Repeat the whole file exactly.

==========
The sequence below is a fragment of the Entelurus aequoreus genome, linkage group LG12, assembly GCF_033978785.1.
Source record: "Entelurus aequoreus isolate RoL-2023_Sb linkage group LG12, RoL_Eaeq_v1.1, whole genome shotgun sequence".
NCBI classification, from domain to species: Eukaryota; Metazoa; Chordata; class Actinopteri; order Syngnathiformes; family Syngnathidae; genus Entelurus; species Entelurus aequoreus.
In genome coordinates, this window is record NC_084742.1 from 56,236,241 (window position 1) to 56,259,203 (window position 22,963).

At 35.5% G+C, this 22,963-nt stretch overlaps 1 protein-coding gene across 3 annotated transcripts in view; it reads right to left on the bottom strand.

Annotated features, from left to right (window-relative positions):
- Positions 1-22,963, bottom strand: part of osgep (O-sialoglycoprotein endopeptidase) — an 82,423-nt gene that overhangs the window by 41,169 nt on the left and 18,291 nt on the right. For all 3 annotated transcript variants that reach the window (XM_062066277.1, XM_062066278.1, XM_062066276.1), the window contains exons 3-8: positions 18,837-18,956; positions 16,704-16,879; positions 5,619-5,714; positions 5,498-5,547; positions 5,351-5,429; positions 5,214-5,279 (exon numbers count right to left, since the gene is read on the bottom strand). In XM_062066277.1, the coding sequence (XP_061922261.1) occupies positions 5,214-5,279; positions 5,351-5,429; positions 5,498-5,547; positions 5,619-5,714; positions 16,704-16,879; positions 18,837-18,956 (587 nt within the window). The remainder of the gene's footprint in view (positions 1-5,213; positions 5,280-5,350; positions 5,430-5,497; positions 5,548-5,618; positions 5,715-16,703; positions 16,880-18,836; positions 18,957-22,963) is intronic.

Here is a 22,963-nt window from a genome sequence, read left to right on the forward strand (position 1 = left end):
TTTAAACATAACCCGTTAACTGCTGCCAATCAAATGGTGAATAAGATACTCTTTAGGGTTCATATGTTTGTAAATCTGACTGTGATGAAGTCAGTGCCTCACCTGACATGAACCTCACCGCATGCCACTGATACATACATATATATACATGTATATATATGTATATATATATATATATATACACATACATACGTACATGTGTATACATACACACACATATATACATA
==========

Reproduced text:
The sequence below is a fragment of the Entelurus aequoreus genome, linkage group LG12, assembly GCF_033978785.1.
Source record: "Entelurus aequoreus isolate RoL-2023_Sb linkage group LG12, RoL_Eaeq_v1.1, whole genome shotgun sequence".
NCBI classification, from domain to species: Eukaryota; Metazoa; Chordata; class Actinopteri; order Syngnathiformes; family Syngnathidae; genus Entelurus; species Entelurus aequoreus.
In genome coordinates, this window is record NC_084742.1 from 56,236,241 (window position 1) to 56,259,203 (window position 22,963).

At 35.5% G+C, this 22,963-nt stretch overlaps 1 protein-coding gene across 3 annotated transcripts in view; it reads right to left on the bottom strand.

Annotated features, from left to right (window-relative positions):
- Positions 1-22,963, bottom strand: part of osgep (O-sialoglycoprotein endopeptidase) — an 82,423-nt gene that overhangs the window by 41,169 nt on the left and 18,291 nt on the right. For all 3 annotated transcript variants that reach the window (XM_062066277.1, XM_062066278.1, XM_062066276.1), the window contains exons 3-8: positions 18,837-18,956; positions 16,704-16,879; positions 5,619-5,714; positions 5,498-5,547; positions 5,351-5,429; positions 5,214-5,279 (exon numbers count right to left, since the gene is read on the bottom strand). In XM_062066277.1, the coding sequence (XP_061922261.1) occupies positions 5,214-5,279; positions 5,351-5,429; positions 5,498-5,547; positions 5,619-5,714; positions 16,704-16,879; positions 18,837-18,956 (587 nt within the window). The remainder of the gene's footprint in view (positions 1-5,213; positions 5,280-5,350; positions 5,430-5,497; positions 5,548-5,618; positions 5,715-16,703; positions 16,880-18,836; positions 18,957-22,963) is intronic.

Here is a 22,963-nt window from a genome sequence, read left to right on the forward strand (position 1 = left end):
TTTAAACATAACCCGTTAACTGCTGCCAATCAAATGGTGAATAAGATACTCTTTAGGGTTCATATGTTTGTAAATCTGACTGTGATGAAGTCAGTGCCTCACCTGACATGAACCTCACCGCATGCCACTGATACATACATATATATACATGTATATATATGTATATATATATATATATATACACATACATACGTACATGTGTATACATACACACACATATATACATA